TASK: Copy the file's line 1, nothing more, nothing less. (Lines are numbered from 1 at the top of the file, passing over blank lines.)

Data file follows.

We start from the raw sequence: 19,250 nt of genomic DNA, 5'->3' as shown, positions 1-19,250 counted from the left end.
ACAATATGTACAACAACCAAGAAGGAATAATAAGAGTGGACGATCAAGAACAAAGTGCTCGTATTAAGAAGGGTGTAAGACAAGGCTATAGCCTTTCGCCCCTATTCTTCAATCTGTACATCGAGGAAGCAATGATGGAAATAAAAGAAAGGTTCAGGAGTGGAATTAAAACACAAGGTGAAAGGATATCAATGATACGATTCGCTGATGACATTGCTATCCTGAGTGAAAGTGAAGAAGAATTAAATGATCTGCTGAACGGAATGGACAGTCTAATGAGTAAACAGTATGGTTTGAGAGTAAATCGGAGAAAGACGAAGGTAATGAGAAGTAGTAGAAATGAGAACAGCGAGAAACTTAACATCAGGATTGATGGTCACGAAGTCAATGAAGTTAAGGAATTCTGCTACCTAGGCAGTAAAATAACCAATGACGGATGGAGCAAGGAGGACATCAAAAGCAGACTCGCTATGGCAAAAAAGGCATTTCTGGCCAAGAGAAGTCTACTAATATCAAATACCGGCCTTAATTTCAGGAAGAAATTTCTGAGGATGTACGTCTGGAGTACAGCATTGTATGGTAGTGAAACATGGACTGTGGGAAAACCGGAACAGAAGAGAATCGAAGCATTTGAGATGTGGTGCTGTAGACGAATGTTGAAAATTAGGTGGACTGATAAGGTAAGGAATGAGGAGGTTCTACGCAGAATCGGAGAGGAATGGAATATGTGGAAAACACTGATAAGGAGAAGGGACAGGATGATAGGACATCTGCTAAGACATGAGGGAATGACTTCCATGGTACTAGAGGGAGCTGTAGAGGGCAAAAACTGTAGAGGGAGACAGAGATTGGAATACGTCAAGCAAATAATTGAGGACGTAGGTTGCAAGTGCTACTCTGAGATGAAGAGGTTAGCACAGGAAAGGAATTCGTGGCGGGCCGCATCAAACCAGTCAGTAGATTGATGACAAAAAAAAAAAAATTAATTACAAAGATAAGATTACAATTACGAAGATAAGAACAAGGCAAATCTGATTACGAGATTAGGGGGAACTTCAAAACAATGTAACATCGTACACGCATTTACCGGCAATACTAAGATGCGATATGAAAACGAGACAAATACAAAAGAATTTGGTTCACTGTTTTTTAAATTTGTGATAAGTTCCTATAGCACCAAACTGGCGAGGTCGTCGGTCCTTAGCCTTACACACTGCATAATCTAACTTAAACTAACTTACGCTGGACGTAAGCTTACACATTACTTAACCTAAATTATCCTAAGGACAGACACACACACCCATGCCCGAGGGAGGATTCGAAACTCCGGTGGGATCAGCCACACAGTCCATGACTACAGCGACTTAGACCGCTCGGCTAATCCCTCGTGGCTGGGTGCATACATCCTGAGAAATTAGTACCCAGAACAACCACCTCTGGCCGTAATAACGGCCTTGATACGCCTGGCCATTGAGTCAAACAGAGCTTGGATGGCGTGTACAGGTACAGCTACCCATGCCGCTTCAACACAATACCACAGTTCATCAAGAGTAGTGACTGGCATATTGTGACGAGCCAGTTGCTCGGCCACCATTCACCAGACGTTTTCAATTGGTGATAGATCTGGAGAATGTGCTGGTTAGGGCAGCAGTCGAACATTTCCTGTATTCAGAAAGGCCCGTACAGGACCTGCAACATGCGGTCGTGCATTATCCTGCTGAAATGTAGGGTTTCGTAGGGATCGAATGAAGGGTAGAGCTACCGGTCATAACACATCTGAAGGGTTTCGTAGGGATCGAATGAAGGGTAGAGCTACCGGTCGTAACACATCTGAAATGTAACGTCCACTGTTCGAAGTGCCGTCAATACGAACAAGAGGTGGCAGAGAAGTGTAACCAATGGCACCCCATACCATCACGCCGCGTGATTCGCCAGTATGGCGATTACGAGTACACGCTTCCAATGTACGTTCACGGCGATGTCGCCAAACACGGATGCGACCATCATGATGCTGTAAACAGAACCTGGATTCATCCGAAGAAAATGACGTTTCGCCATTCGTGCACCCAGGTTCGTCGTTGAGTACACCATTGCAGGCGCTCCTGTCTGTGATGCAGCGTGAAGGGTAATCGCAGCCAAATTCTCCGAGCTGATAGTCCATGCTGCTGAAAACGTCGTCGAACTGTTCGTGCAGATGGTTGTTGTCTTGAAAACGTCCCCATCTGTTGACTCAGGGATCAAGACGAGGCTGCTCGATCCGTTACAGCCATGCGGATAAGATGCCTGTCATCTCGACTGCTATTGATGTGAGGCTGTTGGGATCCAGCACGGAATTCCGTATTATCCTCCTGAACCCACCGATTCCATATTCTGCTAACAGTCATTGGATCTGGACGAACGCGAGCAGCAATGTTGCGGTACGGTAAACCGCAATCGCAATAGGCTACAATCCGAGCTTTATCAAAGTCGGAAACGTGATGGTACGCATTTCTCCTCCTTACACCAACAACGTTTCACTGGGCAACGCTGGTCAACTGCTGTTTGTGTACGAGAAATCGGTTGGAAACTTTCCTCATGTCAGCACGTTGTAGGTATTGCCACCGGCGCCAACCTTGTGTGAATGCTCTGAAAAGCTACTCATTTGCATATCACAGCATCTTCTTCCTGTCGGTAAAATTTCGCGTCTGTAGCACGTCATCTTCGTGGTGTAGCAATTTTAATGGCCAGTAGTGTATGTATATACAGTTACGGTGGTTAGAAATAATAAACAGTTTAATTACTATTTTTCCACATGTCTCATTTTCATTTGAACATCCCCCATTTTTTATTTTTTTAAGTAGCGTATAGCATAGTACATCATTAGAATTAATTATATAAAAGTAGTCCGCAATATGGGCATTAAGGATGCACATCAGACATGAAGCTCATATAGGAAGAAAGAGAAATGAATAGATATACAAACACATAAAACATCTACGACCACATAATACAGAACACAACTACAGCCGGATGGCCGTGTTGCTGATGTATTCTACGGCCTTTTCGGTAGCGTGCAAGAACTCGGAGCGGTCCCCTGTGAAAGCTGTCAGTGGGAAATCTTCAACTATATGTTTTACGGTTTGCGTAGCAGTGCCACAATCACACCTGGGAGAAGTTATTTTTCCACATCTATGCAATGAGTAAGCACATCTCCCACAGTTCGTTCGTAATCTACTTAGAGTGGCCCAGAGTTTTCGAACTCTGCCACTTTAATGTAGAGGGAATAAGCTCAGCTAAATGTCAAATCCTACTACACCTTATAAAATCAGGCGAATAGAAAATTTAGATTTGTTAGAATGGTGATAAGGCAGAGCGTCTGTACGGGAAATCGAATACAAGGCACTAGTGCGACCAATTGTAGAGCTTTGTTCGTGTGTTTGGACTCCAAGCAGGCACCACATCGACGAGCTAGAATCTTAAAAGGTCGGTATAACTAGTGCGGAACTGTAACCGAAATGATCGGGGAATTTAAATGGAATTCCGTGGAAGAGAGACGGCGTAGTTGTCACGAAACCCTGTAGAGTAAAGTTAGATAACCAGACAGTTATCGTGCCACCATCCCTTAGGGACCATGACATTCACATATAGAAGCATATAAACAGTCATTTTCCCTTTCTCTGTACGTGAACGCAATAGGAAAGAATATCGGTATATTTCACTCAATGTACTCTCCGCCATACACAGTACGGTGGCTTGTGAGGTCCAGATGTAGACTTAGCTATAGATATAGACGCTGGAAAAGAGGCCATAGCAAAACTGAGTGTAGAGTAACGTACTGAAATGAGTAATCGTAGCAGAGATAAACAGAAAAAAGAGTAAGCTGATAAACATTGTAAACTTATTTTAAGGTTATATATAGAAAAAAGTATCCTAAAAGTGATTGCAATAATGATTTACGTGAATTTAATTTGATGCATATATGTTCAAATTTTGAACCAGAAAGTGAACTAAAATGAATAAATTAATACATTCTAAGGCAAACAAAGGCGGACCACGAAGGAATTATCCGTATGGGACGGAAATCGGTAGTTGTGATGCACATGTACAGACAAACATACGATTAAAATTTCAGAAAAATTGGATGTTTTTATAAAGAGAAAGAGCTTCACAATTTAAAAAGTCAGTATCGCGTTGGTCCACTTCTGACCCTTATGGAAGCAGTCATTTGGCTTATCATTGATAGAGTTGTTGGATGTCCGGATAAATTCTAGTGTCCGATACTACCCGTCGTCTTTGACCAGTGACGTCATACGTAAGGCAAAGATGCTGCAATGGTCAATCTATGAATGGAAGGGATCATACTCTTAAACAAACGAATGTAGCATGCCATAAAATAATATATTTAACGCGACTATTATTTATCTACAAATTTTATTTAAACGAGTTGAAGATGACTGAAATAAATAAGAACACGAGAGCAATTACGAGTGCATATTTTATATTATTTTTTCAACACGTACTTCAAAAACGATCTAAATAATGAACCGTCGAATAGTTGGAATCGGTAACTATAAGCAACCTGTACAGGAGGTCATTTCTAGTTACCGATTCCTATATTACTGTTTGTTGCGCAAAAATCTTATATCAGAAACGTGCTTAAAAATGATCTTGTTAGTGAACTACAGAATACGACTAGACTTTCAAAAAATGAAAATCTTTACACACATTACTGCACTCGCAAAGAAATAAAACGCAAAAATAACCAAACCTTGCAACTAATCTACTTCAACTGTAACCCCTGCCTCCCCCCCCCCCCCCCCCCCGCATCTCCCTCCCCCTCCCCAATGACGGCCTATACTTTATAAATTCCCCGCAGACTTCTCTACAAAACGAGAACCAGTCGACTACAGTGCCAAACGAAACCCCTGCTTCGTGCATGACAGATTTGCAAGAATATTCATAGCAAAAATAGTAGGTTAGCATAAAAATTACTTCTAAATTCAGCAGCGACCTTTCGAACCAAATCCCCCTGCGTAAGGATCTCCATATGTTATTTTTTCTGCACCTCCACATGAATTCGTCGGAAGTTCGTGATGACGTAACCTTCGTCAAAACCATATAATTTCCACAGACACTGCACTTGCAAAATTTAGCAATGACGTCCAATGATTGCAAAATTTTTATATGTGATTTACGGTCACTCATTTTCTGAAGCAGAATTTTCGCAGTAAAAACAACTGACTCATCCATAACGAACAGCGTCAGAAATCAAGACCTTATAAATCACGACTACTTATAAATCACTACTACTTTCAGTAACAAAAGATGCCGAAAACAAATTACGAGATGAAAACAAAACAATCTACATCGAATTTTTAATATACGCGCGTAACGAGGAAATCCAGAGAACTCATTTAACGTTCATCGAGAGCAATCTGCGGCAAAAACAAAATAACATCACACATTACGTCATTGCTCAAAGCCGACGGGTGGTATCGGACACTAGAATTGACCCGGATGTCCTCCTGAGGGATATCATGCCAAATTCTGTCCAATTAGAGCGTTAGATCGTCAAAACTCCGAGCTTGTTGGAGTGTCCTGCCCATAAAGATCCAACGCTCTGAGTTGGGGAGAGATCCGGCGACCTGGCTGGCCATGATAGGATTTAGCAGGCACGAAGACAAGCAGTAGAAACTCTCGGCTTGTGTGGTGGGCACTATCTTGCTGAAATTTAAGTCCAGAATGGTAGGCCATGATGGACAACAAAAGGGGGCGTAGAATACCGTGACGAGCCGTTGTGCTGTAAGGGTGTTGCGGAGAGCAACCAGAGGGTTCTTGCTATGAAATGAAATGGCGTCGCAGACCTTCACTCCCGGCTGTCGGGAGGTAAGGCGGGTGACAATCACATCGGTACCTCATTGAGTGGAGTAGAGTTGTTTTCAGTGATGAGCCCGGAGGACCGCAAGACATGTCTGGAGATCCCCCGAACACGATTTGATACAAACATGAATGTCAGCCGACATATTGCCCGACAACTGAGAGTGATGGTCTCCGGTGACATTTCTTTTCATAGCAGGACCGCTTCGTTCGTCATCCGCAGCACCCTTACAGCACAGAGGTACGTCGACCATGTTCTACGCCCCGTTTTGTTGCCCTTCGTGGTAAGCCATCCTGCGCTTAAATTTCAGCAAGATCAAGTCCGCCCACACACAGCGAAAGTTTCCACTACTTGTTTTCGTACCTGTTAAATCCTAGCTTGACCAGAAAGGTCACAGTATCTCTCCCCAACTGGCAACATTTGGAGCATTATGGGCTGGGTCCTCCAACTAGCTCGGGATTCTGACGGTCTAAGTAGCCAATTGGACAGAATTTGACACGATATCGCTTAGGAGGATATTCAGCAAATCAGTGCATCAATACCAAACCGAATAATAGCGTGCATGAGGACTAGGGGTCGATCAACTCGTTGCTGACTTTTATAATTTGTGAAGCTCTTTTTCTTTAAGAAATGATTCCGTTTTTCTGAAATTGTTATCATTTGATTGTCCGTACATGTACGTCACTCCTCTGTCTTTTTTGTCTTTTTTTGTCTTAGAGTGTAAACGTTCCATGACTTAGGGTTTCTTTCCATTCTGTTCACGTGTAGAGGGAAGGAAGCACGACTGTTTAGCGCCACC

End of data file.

We start from the raw sequence: 19,250 nt of genomic DNA, 5'->3' as shown, positions 1-19,250 counted from the left end.